"It's not much but it's ours"

Friday, November 21, 2008


Well, of course, my main reason to head up North last week was to spend time with my adoring family. They love me so no one else has to. But, the fact that Alex Buchanan, marketing guru for Thornbridge brewery had invited me to spend a day with them watching the magical transformation of malt, hops, yeast and water into falling down juice, was an added incentive.

Despite the sheeting rain, Thornbridge Hall is an impressive place set in over one hundred acres of land and the small brewery area at the back was already buzzing with activity as three of the brewers were hard at work.

Thornbridge brewery is owned in part by Jim Harrison, resident at the hall, and in part by Dave Wickett, the man behind of one of my favourite Northern beer makers, Kelham Island and they have taken on a young team to make their range of beers with each member barely more than thirty years old.

Despite their youth, their dedication and attention to detail is something to watch and it wasn’t long before, with cup of tea in hand obviously, I was watching Matthew Clark, a former Chef, cleaning casks for racking off the conditioned beer, Stefano Cossi, a food technologist from Italy, peering at yeast strains through the lens of a microscope and, David Pickering, the most experienced and travelled brewer, rubbing hops between his hands to release the oils before choosing the perfect mix for the daily brew.

They only make one ten barrel batch a day, but the fact they brew five times a week has allowed them to create a wide range of beers including the strong Jaipur IPA (available at Waitrose, beer fans) Kipling, another IPA, but made in the style more common in New Zealand and Halcyon, another IPA, but one where fresh hops are added to the beer in the conditioning tanks rather than during mashing to give a fantastic fruity aroma.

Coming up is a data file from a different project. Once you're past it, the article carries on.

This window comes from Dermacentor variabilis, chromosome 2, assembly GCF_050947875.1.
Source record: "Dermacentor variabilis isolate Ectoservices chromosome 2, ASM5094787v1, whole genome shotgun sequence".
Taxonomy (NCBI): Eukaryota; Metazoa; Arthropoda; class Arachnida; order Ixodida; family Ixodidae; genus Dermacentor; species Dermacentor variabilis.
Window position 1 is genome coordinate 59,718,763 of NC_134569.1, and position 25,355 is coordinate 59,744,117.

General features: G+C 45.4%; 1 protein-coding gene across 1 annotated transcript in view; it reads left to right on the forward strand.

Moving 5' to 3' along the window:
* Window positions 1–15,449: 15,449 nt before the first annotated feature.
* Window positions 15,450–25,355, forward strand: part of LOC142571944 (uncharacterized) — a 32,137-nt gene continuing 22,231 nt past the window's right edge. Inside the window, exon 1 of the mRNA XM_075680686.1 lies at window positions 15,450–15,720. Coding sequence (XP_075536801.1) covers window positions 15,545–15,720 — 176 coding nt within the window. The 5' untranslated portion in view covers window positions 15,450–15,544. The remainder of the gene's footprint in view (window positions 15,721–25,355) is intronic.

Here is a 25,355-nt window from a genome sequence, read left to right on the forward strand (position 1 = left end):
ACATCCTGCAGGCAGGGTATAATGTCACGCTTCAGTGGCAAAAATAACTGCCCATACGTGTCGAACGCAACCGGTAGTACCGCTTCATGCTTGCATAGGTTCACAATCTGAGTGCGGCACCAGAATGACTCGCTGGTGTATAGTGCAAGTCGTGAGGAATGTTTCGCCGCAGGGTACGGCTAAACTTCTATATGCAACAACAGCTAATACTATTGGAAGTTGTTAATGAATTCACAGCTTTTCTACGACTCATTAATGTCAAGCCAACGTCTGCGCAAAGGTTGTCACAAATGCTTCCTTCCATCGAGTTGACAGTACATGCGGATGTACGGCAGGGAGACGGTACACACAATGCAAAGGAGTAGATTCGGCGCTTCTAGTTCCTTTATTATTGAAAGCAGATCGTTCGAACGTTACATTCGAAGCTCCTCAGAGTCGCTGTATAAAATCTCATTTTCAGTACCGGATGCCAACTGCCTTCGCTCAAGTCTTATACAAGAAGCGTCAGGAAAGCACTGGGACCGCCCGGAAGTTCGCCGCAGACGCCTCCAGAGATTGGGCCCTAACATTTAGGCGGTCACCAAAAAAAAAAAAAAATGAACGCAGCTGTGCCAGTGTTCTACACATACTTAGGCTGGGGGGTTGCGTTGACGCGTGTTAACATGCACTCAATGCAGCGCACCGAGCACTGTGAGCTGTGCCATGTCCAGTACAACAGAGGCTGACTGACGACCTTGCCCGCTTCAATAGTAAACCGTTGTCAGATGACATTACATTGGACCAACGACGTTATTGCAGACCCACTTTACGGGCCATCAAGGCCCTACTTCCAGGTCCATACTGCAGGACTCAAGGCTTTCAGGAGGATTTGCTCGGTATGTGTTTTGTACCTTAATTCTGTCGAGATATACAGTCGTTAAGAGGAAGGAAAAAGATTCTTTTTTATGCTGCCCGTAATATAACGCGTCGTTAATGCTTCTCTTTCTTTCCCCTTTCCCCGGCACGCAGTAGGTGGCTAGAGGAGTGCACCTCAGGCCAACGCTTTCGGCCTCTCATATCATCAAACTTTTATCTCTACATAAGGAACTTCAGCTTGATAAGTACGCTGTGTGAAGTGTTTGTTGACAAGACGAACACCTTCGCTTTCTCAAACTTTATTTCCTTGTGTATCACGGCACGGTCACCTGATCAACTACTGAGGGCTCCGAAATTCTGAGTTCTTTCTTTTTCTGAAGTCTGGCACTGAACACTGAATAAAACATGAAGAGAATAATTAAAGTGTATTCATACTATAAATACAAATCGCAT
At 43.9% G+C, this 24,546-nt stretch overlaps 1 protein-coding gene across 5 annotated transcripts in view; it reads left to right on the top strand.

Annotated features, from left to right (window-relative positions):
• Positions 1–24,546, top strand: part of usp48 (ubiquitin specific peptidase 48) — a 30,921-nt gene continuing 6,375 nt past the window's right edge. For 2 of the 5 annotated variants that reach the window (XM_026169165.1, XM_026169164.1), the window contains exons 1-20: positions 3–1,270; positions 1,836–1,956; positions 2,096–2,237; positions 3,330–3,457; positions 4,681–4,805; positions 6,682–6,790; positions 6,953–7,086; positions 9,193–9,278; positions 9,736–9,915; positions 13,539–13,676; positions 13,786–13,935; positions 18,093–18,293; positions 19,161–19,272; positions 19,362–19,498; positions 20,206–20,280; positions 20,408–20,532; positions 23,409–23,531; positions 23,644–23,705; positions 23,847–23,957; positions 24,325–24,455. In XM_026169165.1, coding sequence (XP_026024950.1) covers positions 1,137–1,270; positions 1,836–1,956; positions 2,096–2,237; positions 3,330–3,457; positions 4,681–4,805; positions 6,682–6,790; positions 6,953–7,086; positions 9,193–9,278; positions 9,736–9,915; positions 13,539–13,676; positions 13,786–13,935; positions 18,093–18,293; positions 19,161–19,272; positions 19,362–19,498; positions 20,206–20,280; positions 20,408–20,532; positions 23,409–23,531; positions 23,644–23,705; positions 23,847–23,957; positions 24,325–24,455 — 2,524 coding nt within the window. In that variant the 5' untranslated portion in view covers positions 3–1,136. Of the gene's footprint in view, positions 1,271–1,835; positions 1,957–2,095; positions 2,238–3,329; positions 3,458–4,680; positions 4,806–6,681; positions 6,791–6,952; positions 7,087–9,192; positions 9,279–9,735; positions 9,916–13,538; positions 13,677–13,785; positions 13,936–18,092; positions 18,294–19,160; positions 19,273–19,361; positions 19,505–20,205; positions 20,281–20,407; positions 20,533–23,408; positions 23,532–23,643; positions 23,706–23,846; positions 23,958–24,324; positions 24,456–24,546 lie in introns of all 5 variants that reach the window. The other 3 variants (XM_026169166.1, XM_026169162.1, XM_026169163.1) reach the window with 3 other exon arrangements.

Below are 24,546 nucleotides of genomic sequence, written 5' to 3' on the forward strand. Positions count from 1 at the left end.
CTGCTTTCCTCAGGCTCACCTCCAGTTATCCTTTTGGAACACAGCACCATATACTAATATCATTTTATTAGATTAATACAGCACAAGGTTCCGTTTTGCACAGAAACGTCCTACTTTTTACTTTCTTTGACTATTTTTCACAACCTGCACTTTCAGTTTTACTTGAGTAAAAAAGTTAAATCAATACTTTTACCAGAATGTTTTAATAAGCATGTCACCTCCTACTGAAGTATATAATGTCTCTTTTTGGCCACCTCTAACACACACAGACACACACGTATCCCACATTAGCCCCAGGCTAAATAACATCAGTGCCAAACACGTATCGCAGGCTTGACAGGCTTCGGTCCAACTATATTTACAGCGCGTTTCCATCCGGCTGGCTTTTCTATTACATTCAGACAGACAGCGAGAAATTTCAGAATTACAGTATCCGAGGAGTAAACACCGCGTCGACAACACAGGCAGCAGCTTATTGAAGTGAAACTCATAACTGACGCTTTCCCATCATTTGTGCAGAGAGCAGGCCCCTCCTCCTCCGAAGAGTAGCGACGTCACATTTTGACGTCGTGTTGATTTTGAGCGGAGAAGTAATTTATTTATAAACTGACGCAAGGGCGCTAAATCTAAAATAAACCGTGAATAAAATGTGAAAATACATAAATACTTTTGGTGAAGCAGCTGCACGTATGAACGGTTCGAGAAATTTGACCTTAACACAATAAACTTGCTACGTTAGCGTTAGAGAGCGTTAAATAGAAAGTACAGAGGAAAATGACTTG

It’s all good stuff. Very good in fact, but my beer of choice is their remarkable Saint Petersburg Imperial Russian Stout, which packs a punch at nearly 8% but has a deliciously smooth chocolate note to the finish. They gave me a sample of a batch, which had been bottled conditioned and aged in whisky casks. I have it earmarked for Christmas .

By the time it came time for me to leave, the skies had cleared and Alex gave me a tour of the stunning grounds before generously loading me up with plenty of beer to take away including a couple of bottles of seriously strong Alliance, brewed with American beer legend, Garrett Oliver when he visited recently. At 11% it’s practically barley wine and I have been too afraid to go near it yet. But, I do heartily recommend their beers and, if you are not inclined to line up at beer festivals with middle aged, pork pie eating, Jethro tull loving men like DH, check the shelves of your decent off licences or supermarket where they are becoming more widely available.

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Blogger William Leigh said...

Managed to sample Black Sheep for the first time after your recent recipe - what an astoundingly excellent beer.

Friday, November 21, 2008 2:32:00 pm  
Anonymous Anonymous said...

We no longer put bad brewers in the dung stool in Chester (or anywhere else in Cheshire). We just banish them "down south".

Friday, November 21, 2008 5:58:00 pm  

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